Snow: The Little College That Could
By Michael T. Benson
May, 2002 OpEd published in SL Tribune
The legislative cuts necessitated by revenue shortfalls this year have required higher
education officials to take drastic action to keep their respective institutions operating.
As programs have been cut, reductions-in-force implemented, and tuitions increased,
I am reminded of the English poet, Christopher Anstey, who once stated: "Drastic measures
is Latin for a whopping."
Each campus has had to endure its own "whopping" but the manner in which Snow College
has undergone its beating is certainly worth communicating. In doing so, my hope
is that members of the State Legislature will recognize what Snow College faculty
and staff are willing to do in order to ensure both access to and deliverance of an
absolutely superb two-year educational experience. Their willingness to collectively
sacrifice on behalf of Snow College, its students, and the institution's future has
truly been inspiring.
As one of only three remaining two-year colleges in the State of Utah, Snow has been
forced to further refine its academic focus and mission. Our goal is to become the
absolute best two-year transfer college in the United States. Next year, Snow College
will celebrate its 115th anniversary and has the distinction of being the second-oldest
higher education institution in the state.
In addition to successfully transferring to all 4-year universities in Utah, Snow
College graduates have gone on to excel at such notable institutions as Stanford,
Cornell, UCLA, Cal-Berkeley, Oberlin, Harvard, and Yale. A recent Snow graduate narrowed
his choices for advanced training in mechanical engineering to Stanford and MIT, only
to choose the latter because it offered a better full-ride scholarship, teaching fellowship,
and monthly stipend. In terms of athletics when compared to other institutions within
the state, Snow College boasts one of the highest numbers of graduates currently playing
in the National Football League.
In order to honor this unique history and to ensure our future successes, we have
decided to preserve - at all costs - the academic core mission of our institution.
At the end of this past legislative session, Snow's administrative team placed everything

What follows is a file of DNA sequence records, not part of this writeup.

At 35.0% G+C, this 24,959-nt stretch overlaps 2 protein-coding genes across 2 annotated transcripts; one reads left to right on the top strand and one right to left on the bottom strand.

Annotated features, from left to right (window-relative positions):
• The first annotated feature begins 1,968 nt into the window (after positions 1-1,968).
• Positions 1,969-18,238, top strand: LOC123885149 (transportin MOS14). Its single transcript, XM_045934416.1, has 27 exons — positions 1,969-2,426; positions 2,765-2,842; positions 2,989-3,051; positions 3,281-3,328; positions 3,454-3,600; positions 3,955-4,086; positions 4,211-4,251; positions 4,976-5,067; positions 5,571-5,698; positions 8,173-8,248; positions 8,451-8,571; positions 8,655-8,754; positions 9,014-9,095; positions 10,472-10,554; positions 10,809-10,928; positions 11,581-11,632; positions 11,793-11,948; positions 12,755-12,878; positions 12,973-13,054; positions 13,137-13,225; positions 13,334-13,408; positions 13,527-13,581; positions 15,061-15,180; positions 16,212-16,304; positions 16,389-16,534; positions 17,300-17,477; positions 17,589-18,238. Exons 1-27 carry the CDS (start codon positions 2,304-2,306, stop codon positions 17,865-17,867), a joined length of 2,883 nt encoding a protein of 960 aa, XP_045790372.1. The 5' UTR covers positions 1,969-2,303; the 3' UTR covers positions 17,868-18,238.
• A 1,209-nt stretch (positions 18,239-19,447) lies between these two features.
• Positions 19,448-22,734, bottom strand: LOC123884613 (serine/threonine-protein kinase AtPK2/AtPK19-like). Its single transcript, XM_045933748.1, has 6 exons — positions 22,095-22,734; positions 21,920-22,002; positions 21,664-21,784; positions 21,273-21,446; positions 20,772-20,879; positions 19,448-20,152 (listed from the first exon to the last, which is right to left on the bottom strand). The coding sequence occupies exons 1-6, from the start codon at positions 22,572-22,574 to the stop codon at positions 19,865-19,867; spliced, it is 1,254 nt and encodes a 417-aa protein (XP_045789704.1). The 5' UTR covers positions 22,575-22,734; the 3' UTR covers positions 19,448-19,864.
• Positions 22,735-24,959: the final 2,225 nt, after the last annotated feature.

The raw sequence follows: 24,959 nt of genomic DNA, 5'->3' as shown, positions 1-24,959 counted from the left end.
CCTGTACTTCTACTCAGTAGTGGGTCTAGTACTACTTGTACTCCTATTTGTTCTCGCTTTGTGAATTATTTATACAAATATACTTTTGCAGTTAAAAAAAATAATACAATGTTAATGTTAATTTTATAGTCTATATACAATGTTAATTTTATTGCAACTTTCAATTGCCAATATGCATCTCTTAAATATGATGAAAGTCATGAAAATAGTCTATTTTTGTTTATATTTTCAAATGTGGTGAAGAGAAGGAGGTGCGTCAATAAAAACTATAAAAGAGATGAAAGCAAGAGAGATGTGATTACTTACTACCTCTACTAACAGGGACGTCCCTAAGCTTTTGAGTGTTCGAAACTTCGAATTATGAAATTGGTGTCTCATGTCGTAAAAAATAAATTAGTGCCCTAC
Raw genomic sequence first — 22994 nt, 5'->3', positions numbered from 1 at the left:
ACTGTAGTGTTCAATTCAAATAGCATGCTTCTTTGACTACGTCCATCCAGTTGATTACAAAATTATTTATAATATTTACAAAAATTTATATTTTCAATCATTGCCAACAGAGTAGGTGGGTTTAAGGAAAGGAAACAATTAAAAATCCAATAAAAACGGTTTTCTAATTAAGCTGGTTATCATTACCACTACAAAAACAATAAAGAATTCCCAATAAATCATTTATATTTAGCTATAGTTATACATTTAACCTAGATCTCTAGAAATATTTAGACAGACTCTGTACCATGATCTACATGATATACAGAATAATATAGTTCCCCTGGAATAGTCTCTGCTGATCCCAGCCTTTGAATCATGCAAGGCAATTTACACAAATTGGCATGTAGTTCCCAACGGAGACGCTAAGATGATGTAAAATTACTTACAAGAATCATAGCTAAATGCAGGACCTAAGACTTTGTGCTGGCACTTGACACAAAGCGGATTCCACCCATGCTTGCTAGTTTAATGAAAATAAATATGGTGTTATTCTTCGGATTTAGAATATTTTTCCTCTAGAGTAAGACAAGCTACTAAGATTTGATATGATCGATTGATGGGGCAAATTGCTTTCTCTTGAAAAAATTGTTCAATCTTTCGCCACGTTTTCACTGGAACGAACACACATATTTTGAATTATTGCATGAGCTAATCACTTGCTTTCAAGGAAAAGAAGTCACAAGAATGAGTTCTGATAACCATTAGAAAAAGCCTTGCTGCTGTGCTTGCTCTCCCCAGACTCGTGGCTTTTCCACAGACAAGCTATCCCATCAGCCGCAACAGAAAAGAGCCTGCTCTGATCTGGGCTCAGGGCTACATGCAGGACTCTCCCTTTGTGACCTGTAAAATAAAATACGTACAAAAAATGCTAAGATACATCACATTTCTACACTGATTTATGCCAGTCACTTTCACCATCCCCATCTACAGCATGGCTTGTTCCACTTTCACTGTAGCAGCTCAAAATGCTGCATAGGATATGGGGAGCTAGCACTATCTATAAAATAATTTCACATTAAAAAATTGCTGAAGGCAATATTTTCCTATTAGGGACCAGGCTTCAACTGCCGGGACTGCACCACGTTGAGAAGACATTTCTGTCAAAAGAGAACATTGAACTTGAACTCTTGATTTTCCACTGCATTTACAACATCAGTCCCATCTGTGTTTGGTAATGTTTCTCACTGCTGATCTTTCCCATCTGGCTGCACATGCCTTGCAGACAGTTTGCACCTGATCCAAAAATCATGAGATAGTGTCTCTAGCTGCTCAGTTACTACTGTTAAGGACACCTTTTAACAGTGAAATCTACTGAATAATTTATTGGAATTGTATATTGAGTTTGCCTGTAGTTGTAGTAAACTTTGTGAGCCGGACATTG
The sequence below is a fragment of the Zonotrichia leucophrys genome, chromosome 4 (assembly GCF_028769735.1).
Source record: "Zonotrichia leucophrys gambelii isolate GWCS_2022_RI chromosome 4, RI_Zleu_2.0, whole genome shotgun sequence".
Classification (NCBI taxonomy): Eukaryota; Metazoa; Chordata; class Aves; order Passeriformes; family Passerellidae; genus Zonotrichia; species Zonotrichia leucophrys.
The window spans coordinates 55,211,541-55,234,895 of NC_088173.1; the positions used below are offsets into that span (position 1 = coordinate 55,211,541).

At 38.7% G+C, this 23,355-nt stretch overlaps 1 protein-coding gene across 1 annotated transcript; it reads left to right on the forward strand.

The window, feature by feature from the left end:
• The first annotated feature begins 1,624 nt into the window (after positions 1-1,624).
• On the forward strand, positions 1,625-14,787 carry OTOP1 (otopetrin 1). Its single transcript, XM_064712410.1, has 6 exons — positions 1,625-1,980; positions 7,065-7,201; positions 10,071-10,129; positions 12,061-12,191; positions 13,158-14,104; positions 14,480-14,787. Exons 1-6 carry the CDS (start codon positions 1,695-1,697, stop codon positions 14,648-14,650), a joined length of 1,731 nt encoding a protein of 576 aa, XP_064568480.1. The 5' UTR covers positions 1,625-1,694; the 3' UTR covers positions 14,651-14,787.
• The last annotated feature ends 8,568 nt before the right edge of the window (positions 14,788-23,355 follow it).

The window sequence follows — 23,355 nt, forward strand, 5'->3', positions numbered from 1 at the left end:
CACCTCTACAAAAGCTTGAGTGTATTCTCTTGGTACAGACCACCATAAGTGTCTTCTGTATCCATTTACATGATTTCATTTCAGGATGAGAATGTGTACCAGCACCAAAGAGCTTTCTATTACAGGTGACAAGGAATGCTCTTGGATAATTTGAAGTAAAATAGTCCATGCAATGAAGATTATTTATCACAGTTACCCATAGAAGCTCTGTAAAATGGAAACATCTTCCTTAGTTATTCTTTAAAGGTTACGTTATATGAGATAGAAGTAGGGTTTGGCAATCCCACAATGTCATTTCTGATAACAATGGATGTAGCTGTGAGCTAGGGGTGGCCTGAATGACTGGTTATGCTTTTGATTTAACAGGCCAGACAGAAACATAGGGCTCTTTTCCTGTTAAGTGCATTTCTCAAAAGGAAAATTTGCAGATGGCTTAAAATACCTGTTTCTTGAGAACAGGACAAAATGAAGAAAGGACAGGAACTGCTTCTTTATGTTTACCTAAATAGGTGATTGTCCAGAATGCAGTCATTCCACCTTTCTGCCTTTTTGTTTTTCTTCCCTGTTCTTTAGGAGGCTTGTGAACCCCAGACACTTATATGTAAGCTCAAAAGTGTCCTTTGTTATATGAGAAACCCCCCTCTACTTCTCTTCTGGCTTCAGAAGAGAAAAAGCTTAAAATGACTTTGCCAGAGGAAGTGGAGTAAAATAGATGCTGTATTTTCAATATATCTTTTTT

on the table in order to meet our prescribed base-budget cuts. After weeks of painful
deliberation and calculations, positions have been frozen, early retirements offered
and accepted, renovation and repair budgets gutted, and two sports - baseball and
softball - cancelled. Still in all, we were tens of thousands of dollars short toward
our mandated-cuts goal. As an institution with 80.5% of our budget tied to salary
and benefits, we decided to propose a campus-wide base salary reduction plan, calculated
proportionally to the amount of money each employee makes. The administration has
taken the largest percentage cut, those on the opposite end of the salary scale the
Initial reaction to our salary-reduction plan was, understandably, mixed. Some one-income
staff and faculty families were quite concerned about making ends meet in these challenging
economic times. Others asked why more areas could be targeted for reductions or positions
completely eliminated. Still others recognized the unique opportunity to work at
a place like Snow College and offered more of their salary to the cause. One staff
member e-mailed me the following: "If it should be necessary, I would be happy to
contribute more of my salary for the 2002-03 year in order to help in this financially-critical
time. I share in the good of working at Snow and feel I should also share in the
struggle. We are all in this together." And this from a resident of Sanpete County:
home of the second-lowest median-household income for any county in the State.
After several campus-wide meetings where both faculty and staff could express their
feelings and vent at the mandated cuts, the decision was made last Monday to implement
our salary reduction plan. The process of reaching this decision has been painful
but necessary. Both faculty and staff accepted this apparently draconian measure
with one condition: we must ALL communicate to the legislature that these cuts are
the proverbial last straw! In the attempt to balance our budget, everything now has
been placed on the altar: programs, positions, services, sports, benefits, and now
- salaries. During this past legislative session, I recall hearing one representative
argue against tapping the State's rainy day fund, stating that these times did not
qualify as "rainy days." I wonder if his attitude would have changed had his position
been eliminated on one of our campuses or one of his children's sports cancelled as
a result of budget cuts.
Former British Prime Minister Benjamin Disraeli once observed, "Upon the education
of the people of this county the fate of this country depends." The fate of the Utah
economy, the well-being of its citizens, and the future of its higher education institutions
are inextricably linked to the level of support offered by the State Legislature.
Snow College and its employees have demonstrated this year that they are willing to
sacrifice their own livelihood in order to retain the academic focus and quality of
one of this state's educational gems. My only hope is that our Legislature will now
stand up, take notice, and support higher education.
Michael T. Benson is president of Snow College in Ephraim, Utah